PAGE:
Cow Burps Are Warming the Planet


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If you grew up in suburbia like me, you might
not have ever considered the fact that cows
are pretty gassy creatures.
Just ask the German farmer who in 2014 had
to deal with a slight exploding shed problem,
thanks to his dairy cattle’s burps.
Turns out the thing that exploded was methane–aka
the natural gas that you might use to cook
your food.
And Bessie over here, can belch up something
like 200 to 600 liters of the stuff every
single day.
Methane is a product of the crazy digestive
system cows have–with four, yea four, stomachs.
Stomach number one is called the rumen, and
it’s home to a microbe zoo.
From protozoans to archaeans, you can find
practically every major kind of life in there.
Why?
Cellulose, the carbohydrate that makes plants
tough and fibrous, is technically impossible
for the cow to digest on its own.
Which is why it needs the help of all those
little microbe friends.
Some of them take the cellulose and break
it down into less complex molecules that the
cows can then digest.
The microbes release hydrogen gas and carbon
dioxide as waste products.
That hydrogen gas, if it were allowed to build
up, could interfere with further digestion,
because it’s actually toxic to the microbes.
So another group of microbes called methanogens
take the hydrogen and react it with CO2 to
produce methane.
The breakdown of cellulose is more efficient
when methanogens snap up that H2 right away.
The cow can’t use the methane, so it just
burps it out.
Which means it loses up to 10% of the energy
present in whatever grass or plant stuff it
just ate.
But it’s kinda amazing that it gets energy
from cellulose at all–thanks to that microbe
zoo.
Improperly ventilated barns aside, the real
reason to be worried about cow burps is that
methane is a nasty greenhouse gas.
Over a period of 100 years, one kilogram of
methane could potentially warm the Earth about
28 times as much as a kilogram of CO2.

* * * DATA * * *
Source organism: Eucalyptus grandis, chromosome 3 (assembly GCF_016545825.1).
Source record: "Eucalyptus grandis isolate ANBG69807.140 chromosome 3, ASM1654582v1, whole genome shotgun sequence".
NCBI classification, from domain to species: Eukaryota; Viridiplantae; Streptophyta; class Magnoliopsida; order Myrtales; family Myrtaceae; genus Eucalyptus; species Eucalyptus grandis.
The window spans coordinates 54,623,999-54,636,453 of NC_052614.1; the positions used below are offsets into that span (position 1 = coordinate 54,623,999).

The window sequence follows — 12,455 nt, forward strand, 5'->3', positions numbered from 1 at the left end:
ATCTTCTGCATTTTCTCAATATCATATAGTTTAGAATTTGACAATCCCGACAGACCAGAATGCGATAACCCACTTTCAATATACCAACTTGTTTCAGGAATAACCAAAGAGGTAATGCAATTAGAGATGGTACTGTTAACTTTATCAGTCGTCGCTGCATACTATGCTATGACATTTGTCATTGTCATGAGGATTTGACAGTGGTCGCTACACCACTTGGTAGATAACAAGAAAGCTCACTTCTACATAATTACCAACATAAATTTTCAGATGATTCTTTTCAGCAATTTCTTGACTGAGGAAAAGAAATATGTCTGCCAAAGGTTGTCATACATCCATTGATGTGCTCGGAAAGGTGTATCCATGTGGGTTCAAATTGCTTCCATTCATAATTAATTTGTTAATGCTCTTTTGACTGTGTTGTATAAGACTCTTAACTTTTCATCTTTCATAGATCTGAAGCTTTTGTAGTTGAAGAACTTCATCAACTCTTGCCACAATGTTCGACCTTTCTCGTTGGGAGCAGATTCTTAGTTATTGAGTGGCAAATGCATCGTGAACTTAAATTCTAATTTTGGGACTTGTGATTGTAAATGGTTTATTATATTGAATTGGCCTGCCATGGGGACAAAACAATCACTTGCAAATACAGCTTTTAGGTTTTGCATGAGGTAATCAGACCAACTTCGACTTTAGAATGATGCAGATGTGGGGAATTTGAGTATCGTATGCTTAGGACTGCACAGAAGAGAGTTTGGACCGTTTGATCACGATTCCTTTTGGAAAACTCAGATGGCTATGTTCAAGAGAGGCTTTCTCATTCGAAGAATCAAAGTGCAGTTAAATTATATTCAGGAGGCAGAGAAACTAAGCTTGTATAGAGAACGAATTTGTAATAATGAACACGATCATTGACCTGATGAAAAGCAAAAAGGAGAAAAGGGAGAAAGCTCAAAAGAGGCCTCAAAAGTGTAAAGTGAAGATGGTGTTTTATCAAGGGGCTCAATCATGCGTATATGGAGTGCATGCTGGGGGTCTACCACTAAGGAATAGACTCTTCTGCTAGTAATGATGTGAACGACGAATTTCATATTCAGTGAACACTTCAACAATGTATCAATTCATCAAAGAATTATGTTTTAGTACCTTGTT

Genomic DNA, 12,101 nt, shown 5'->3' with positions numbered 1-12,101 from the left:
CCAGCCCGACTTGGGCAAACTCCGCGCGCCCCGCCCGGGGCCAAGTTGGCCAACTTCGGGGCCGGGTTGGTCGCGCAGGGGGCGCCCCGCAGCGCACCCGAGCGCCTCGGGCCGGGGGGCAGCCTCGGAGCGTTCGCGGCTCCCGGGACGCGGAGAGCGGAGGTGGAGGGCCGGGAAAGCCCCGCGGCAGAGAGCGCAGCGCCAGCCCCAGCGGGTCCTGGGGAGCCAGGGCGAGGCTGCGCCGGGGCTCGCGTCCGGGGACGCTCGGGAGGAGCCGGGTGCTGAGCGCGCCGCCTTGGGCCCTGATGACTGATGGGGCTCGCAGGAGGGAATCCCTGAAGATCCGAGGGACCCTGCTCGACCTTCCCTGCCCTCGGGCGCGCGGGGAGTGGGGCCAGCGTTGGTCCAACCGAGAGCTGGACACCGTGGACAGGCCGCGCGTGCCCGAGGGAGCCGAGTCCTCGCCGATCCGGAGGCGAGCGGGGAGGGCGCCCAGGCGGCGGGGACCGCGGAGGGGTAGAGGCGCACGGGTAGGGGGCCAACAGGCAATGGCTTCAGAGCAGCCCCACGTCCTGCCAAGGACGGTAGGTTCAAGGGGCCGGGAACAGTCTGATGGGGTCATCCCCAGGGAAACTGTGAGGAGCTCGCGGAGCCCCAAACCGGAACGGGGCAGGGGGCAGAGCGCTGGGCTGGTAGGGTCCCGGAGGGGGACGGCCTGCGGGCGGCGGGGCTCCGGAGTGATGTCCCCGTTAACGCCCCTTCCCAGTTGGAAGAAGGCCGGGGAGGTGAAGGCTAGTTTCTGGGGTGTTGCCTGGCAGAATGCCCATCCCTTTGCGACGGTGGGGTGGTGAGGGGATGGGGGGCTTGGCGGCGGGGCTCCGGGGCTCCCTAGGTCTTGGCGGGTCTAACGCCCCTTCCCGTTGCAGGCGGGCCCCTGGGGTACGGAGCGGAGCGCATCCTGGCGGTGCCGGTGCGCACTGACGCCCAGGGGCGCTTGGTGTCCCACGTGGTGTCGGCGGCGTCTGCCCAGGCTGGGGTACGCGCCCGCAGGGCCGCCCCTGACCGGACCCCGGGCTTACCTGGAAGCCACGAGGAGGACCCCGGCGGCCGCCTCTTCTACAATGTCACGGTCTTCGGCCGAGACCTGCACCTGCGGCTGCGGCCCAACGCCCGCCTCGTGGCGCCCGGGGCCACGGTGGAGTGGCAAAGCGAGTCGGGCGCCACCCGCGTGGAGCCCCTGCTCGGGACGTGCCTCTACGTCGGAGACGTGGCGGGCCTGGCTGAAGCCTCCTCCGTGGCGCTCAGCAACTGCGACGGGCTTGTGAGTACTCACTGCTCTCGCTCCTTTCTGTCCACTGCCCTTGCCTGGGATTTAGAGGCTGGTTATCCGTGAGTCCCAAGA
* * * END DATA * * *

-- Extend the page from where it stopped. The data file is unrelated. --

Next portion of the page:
And cows, along with other livestock, emit
many many kilograms of methane from their
burps — about this many in 2007.
That’s enough to make up about 7% of ALL
greenhouse gases emitted by human activities.
The planet is paying a high price for our
burgers and shakes.
So what can we do to save us from ourselves?
There are a couple of options: either cut
down the amount of methane the cows produce
in the first place, or find a way to capture
and use it.
People are experimenting with adorable backpacks
to collect cows’ gassy emissions.
And while this strategy isn’t widespread
yet, enough methane has been collected to
power an experimental city bus or two.
But it’s probably more efficient to stop
the burps in the first place.
And scientists have tried pretty much everything,
with mixed results.
One approach has been to vaccinate the cows
against their own gut microbes, persuading
their immune system to straight up murder
the methanogens.
Researchers have also supplemented cows’
feed with essential oils like garlic, peppermint,
and eucalyptus to aid their digestion.
And because the amount of methane a cow produces
seems to be inherited, some researchers are
on the hunt for a breeding fix, breathalyzing
cows to see who’s got the least methane
on their breath and sending the clean ones
off to have babies.